Excess can be the bane of any inventory manager's life. When excess morphs into obsolete stock, it can totally destroy profitability. It is important to stay on top of it.
But what exactly is Excess?
Some definitions of more use
One definition with which you may be familiar is the one often used by your finance department. It normally revolves around how much stock you have that has not moved in 12 / 24 months. It is not a very useful measure except that it can be used to help sheet home the blame for the excess that is gathering dust on your warehouse shelves.
A better way to define excess is that stock which is surplus to future requirements. There are two very important words here: future and requirements.
Rather than screen stock against past sales and usage, it is very important to compare what you have in stock against what you need in the future i.e. so you can consider the effect of promotions, declining sales at end of life and the like. Being a great performer in the past is no guarantee of continued sales.
Important to micro-manage
Unfortunately the scale at which a CFO might evaluate excess can be fairly useless. You don't need to know what is happening (or not happening) with every item in your product portfolio to report on excess or to prepare an obsolescence provision. But to avoid excess forming you absolutely must manage at the individual item level and be proactive.
What does that mean? Well, for example, if you have an item that only ever sells in fours, if you have five in stock, then you in effect have an excess of one. If you have three in stock then all three are in excess because you need at least four to be of any value.
What else might be important to consider? If for example a part has a high MOQ or Pack Size you might be forced to order a lot of excess to even participate in the market? Do you have the option to buy a part from an alternate supplier who might not insist on an MOQ but might charge a bit more per unit?
What about the way you cater to the demand? If the demand signal is interspersed with some BIG orders do you incorporate all that demand into what must be covered by the stock in a warehouse? If you do include all the BIG orders then you could easily double or triple your stock levels. Might there be a better way to handle the BIG orders? Could you hold them higher up the supplier chain? Or perhaps at a nearby support warehouse? If there are better ways to approach inventory placement and you are not embracing them, then you probably need to ask the question, "Why is there excess?" and you may need to accept a confronting answer.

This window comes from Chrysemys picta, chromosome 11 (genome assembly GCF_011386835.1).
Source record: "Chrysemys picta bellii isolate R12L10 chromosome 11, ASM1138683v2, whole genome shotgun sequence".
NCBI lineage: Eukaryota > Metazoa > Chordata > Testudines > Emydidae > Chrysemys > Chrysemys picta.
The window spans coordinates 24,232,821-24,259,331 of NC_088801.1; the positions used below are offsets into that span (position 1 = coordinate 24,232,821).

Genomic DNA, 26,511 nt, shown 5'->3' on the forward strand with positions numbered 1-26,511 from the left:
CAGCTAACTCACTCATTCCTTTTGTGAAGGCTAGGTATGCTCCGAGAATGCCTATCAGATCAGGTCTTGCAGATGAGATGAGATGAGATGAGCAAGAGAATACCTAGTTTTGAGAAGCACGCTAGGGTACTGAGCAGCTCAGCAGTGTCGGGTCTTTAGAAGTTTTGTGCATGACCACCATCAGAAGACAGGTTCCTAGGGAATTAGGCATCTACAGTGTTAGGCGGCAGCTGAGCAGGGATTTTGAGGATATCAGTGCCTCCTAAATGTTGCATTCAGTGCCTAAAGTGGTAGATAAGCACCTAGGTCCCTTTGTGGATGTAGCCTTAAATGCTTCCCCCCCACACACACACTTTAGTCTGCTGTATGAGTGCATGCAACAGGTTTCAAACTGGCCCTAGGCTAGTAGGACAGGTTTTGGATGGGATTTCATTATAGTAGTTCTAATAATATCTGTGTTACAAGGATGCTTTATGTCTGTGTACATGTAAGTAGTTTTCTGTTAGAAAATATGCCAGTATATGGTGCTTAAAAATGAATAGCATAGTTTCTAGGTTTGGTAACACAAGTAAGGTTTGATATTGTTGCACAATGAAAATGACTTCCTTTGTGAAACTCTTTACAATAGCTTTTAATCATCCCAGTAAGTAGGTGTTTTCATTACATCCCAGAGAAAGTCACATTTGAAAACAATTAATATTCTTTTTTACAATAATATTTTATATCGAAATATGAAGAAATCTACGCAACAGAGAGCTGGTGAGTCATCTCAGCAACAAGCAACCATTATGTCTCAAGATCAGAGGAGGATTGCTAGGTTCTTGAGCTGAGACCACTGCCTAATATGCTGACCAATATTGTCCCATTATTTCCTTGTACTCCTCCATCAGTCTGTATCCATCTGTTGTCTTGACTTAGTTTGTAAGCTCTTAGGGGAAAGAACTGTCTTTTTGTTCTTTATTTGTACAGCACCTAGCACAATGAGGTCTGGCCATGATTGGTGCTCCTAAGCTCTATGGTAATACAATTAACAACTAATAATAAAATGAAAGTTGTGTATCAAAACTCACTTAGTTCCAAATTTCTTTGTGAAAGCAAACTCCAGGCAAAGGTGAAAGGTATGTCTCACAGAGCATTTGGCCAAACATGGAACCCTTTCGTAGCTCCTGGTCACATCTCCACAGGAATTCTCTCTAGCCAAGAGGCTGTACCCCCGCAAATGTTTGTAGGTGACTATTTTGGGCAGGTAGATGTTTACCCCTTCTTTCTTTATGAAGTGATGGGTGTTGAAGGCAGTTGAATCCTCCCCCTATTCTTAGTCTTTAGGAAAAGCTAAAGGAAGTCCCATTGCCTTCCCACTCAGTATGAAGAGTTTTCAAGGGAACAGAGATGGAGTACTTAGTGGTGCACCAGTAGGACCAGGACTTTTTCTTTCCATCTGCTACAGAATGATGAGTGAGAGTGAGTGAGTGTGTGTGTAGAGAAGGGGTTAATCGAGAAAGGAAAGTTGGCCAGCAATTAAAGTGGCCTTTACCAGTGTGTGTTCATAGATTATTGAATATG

Why is the excess?
Ultimately it is important to probe your supply chain and inventory management practices and establish what exactly are the root causes of your excess?
In many cases you may well find that you simply do not have the capabilities to properly manage any excess you may have. That may mean you have a problem with KPIs and incentives or a problem with culture (Yes, some people may not care about excess or its proliferation).
Has someone placed a manual override on the min-max levels that is excessive? Is there accountability and review of these overrides?
Does every pocket of excess get reviewed daily to make sure excess does not fester and grow? If you identify the excess stock, do you then move it to where it is better placed, where it might actually move? How quickly can this be done? Is the move justified?
Do you have the capabilities to determine whether you ought to split incoming POs at the source supplier and split them across multiple importing warehouses? Should you be optimising cross docking so you can cost effectively split big imports across multiple warehouses?
What benchmark do you use for recognising excess that needs your attention? Choose the wrong one and you start behind the eight-ball.
And most certainly the same target for all parts is not the way to go either. If you say that you will get alarmed once you hit 6 months then for really fast movers you may being alerted way too late and for really slow movers you might be generating noise that makes life difficult and does nothing for genuinely reducing excess.
And maybe you have excess because of a combination of factors. Think about the great deal to buy a lot of stock for 10% off for a branch manager paid to maximise gross profit but with no accountability for the excess. What about the volume rebate you pursued with scant regard for the product mix and where it might be reasonable to take a risk on some excess?
Maybe the ultimate questions to ask are "Why haven't we asked Why more often?" and done something about it?